Annenberg Community Mourns the Death of Professor Emeritus Charles R. Wright, Sociologist of Mass Communication
Over the span of 45 years, Wright taught generations of Annenberg students.
Charles R. Wright, Ph.D., Professor Emeritus of Communication and Sociology and a member of the Annenberg faculty since 1969, passed away yesterday at the age of 90.
A distinguished sociologist of mass communication, Wright was noted for his functionalist analysis of media as codified in the 1959 book Mass Communication.
Born in 1927 in Pennsauken, New Jersey, Wright grew up in a working-class family during the Great Depression. His father was unemployed on and off through most of the 1930s, until the economy picked up upon the U.S. entry into World War II.
After getting turned away as a 16-year-old, Charlie successfully enlisted in the Navy a year later, serving as an electronic technician.
When the war ended, he enrolled as an undergraduate at Columbia in 1946 with only a vague interest in public opinion and communication. A charismatic teacher, the sociologist William Casey, encouraged him to apply to Columbia's graduate program in sociology, whose affiliated Bureau of Applied Social Research was already celebrated for its work on mass communication.
In the graduate program (1949–1954), where he earned his M.A. and Ph.D., Wright served as an assistant to sociology scholars Paul Lazarsfeld and Robert Merton, and began a lifelong collaboration and friendship with survey researcher Herbert Hyman. Wright became a professor of sociology at the University of California, Los Angeles (UCLA) in 1956, after a post-doctoral stint as a Columbia instructor.
At UCLA he continued his work with Hyman, which over the decades spanned projects — and major monographs — on education (The Enduring Effects of Education, 1975; Education’s Lasting Influence on Values, 1979), program evaluation (Applications of Methods of Evaluation: Four Studies of the Encampment for Citizenship, 1962), and international development (Inducing Change in Developing Communities, 1967).
Wright also wrote his most groundbreaking volume, Mass Communication: A Sociological Perspective (1959), as a UCLA sociologist. The book, along with a much-reprinted journal article in 1960, made the case for a functionalist approach to communication. For decades, and across three editions, Mass Communication, has stood as a leading primer for students and faculty, charting an approach to media that foregrounds the social.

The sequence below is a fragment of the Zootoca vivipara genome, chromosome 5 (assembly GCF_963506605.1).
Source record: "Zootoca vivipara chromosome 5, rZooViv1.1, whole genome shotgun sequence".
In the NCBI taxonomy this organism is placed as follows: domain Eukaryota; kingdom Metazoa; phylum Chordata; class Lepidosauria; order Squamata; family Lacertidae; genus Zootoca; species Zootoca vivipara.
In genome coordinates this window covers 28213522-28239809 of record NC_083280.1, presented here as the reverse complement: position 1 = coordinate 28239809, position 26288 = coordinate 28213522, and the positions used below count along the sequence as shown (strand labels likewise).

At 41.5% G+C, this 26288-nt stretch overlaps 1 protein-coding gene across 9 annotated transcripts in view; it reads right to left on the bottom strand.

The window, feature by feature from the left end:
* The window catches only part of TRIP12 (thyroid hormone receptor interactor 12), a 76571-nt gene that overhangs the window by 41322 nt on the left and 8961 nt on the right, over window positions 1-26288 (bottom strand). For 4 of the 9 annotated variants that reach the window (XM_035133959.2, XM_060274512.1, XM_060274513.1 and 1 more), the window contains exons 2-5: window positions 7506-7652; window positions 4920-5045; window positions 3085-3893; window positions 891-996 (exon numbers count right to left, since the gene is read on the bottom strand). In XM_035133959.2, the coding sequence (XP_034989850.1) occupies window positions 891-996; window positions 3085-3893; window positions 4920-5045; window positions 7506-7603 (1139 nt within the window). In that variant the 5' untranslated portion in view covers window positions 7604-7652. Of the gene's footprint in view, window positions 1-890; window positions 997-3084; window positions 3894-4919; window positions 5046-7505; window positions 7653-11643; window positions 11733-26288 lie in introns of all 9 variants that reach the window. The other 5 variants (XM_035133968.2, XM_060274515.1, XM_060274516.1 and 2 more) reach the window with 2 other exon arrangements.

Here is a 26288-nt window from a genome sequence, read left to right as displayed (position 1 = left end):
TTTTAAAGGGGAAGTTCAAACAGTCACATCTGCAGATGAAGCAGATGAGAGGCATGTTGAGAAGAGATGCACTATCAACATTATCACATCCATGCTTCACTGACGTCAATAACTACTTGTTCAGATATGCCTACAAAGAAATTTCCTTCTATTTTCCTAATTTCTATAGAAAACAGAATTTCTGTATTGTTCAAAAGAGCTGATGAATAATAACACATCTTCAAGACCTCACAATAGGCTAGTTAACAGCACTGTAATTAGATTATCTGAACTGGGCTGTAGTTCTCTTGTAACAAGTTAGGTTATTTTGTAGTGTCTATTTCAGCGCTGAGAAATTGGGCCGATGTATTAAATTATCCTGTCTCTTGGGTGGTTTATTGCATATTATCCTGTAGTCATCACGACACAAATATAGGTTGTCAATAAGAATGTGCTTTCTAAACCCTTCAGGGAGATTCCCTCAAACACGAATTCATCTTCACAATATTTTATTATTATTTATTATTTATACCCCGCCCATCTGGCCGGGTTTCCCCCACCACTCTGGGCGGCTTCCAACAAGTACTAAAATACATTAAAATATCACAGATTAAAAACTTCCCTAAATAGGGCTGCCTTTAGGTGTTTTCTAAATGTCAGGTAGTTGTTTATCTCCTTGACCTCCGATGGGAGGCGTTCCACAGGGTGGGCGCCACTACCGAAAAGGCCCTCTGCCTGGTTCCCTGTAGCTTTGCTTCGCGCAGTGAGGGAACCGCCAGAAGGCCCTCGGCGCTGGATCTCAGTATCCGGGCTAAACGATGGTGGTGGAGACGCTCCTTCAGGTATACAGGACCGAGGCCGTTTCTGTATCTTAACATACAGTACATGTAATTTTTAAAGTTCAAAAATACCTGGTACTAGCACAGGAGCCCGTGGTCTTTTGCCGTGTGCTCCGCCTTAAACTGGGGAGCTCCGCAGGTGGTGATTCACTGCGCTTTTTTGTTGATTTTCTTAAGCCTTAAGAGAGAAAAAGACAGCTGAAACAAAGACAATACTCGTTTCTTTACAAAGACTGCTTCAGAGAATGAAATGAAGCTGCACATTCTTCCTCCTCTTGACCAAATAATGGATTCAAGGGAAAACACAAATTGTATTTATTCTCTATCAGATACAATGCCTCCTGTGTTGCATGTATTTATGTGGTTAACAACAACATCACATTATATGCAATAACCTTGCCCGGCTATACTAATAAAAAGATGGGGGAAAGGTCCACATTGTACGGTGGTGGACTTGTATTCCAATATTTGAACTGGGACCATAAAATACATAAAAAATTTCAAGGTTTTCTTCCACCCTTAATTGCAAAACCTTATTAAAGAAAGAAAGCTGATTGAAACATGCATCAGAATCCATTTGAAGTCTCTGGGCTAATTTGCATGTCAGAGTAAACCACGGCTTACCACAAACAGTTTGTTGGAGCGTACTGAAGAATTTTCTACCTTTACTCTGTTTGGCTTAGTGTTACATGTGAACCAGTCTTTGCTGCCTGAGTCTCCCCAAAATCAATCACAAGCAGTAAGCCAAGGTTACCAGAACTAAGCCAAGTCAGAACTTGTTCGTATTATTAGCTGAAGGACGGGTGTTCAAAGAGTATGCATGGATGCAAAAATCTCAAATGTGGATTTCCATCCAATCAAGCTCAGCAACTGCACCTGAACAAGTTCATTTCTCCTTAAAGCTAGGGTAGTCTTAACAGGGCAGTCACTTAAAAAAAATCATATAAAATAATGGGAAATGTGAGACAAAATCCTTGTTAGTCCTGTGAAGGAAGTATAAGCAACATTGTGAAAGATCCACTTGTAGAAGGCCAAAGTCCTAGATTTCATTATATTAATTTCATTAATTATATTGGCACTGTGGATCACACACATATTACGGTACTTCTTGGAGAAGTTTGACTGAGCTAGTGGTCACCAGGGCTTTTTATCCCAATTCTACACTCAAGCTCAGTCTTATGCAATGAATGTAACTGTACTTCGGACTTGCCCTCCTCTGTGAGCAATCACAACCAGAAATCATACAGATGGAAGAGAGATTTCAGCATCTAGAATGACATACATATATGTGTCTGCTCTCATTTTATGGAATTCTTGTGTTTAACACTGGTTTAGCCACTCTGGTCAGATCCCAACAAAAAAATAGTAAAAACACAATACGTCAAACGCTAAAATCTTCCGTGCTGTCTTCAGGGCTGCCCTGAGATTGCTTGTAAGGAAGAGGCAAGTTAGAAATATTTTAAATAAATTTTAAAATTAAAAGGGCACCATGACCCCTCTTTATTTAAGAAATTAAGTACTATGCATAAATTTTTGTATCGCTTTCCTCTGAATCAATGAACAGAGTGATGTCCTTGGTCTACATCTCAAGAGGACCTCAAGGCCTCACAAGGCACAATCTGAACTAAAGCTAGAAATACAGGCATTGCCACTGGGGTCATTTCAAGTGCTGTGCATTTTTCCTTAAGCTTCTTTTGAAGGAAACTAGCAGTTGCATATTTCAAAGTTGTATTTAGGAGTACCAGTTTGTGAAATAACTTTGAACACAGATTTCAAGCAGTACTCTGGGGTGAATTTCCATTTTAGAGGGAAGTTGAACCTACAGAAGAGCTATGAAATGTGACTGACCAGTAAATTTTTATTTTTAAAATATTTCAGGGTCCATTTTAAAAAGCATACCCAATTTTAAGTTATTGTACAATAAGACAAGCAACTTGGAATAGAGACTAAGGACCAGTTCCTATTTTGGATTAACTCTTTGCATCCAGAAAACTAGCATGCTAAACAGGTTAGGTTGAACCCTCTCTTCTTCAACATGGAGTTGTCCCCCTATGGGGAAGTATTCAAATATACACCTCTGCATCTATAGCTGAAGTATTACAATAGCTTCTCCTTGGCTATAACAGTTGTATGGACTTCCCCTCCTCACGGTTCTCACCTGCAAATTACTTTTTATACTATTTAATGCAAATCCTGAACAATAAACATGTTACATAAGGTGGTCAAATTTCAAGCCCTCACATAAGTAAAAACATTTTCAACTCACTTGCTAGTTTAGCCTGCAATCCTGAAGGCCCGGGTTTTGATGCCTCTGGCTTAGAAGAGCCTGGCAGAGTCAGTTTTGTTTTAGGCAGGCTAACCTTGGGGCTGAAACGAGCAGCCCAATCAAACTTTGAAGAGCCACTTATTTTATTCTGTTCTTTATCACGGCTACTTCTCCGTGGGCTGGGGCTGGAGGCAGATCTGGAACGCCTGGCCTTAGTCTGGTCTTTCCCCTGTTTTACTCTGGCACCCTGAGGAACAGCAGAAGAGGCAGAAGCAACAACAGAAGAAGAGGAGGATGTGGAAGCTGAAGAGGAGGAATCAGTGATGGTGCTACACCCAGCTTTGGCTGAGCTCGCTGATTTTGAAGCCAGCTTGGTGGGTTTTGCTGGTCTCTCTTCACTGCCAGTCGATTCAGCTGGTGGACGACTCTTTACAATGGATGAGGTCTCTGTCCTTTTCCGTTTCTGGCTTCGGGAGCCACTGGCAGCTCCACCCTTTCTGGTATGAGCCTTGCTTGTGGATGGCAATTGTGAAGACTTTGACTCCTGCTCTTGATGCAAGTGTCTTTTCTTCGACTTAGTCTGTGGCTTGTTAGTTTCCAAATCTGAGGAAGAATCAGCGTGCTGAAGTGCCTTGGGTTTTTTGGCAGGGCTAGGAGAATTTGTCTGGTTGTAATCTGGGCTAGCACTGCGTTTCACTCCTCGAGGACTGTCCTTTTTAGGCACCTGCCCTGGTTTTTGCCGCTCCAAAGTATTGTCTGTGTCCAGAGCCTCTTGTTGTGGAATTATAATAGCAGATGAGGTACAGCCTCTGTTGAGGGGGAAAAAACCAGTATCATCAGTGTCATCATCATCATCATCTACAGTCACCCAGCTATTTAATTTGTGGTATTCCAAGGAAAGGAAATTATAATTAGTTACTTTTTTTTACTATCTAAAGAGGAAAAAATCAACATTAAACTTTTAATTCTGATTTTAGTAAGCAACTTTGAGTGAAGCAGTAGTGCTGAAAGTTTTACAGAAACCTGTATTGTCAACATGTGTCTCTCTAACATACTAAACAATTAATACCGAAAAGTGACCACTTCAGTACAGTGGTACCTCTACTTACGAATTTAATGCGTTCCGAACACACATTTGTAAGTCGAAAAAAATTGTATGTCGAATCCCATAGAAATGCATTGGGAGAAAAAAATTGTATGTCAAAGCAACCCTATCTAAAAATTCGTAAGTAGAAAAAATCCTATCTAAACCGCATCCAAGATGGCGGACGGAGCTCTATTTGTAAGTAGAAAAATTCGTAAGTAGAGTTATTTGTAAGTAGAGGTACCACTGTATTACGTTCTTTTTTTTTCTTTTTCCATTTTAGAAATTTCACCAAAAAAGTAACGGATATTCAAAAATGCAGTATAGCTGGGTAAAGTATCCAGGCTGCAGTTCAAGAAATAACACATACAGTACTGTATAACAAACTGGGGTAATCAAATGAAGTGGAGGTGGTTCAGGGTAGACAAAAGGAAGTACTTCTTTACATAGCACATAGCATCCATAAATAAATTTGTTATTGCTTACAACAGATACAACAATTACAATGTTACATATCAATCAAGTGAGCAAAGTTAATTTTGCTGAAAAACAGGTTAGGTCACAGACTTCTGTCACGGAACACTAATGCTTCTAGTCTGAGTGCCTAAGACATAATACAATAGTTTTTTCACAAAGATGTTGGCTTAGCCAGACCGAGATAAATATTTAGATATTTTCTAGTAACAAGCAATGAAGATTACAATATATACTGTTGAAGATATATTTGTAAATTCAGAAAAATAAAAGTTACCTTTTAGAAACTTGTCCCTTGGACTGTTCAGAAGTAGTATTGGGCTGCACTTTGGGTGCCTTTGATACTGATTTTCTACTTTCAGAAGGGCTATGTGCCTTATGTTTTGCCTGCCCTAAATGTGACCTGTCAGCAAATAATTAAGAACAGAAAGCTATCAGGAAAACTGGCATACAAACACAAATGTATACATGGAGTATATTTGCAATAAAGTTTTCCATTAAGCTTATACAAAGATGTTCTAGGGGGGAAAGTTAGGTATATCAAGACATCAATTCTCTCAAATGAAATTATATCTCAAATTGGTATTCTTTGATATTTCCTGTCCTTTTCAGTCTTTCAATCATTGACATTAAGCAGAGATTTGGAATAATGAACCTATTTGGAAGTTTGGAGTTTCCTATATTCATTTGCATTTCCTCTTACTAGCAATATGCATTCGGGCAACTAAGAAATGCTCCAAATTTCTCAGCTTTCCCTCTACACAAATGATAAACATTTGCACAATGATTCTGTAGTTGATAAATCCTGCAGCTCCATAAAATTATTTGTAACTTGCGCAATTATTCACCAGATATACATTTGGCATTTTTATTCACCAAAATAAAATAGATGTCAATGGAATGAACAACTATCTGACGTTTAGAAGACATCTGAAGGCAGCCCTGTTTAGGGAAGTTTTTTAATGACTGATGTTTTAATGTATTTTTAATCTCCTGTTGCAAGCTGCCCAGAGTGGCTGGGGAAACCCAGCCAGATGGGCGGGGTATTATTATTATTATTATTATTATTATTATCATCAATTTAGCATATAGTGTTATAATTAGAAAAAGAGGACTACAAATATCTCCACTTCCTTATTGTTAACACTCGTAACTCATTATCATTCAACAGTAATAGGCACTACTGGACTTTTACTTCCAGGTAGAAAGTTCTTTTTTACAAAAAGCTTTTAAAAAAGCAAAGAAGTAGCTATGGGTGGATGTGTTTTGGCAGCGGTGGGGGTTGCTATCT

Especially in the discipline's early years, when psychological and medium-specific assumptions guided most research, Wright's book served as an influential and widely read plea to incorporate norms and roles, childhood socialization, and even social order into communication studies.
Wright took a leave from UCLA in the late 1960s to serve as the National Science Foundation's program director (1967–1969) in sociology and social psychology, after which he accepted an offer to join the still-young Annenberg School.
“I thought that with a whole school devoted to the study of communication, it would attract more students who were interested in the same kind of thing that I was interested in,” Wright recalled last year, describing his decision to join Annenberg. “I think I was brought here to encourage and open the students’ minds to concepts that come from sociology… Not that they had to do that, but they were to have that in their tool kit.”
Over the span of 45 years, and well after his formal retirement in 1996, Wright taught generations of Annenberg students — notably his signature graduate course, Sociology of Mass Communications. That course — and indeed Wright's career-long project to instill a sociological sensibility into communication research — had its roots in his mid-1950s teaching as a Columbia graduate student and instructor. In the intervening decades, Wright has left his mark on hundreds of colleagues and students, has devoted his long and distinguished career to bringing sociology to bear on the young discipline of communication.
“I knew Charles Wright the scholar of sociology and mass communications since I was a graduate student, though only through his many influential publications,” said Annenberg Dean Michael X. Delli Carpini. “Fortunately I had the honor and pleasure of getting to know Charlie, the person, over the past 15 years. Students of Communication and Sociology will continue to have access to the scholar through his numerous and significant contributions to the field. But Charlie will be sorely missed.”
Wright was married to his wife, Anne Marie Wright, whom he met at Columbia, for 51 years until she passed away in 2001.
Last September, the Annenberg community gathered to celebrate Wright's nearly 50 years at the school. At the reception and dinner, Wright was lauded by colleagues and former students, who emphasized the impact of his work on their careers and told heartwarming personal stories.
Last year, Wright also participated in an oral history project with Muhlenberg College Professor Jefferson Pooley, targeting key figures in the history of communication research. The audio files and transcripts of those interviews with Wright, which cover the full breadth of his professional life, will be available in an online archive in the coming years.
“I couldn’t have been happier than I was at the Annenberg School,” he told Pooley last summer. “It’s really, really been a good place.”
A memorial service for Wright will be held on Tuesday, October 24 at 11am at Saint Denis Church in Havertown, Pa.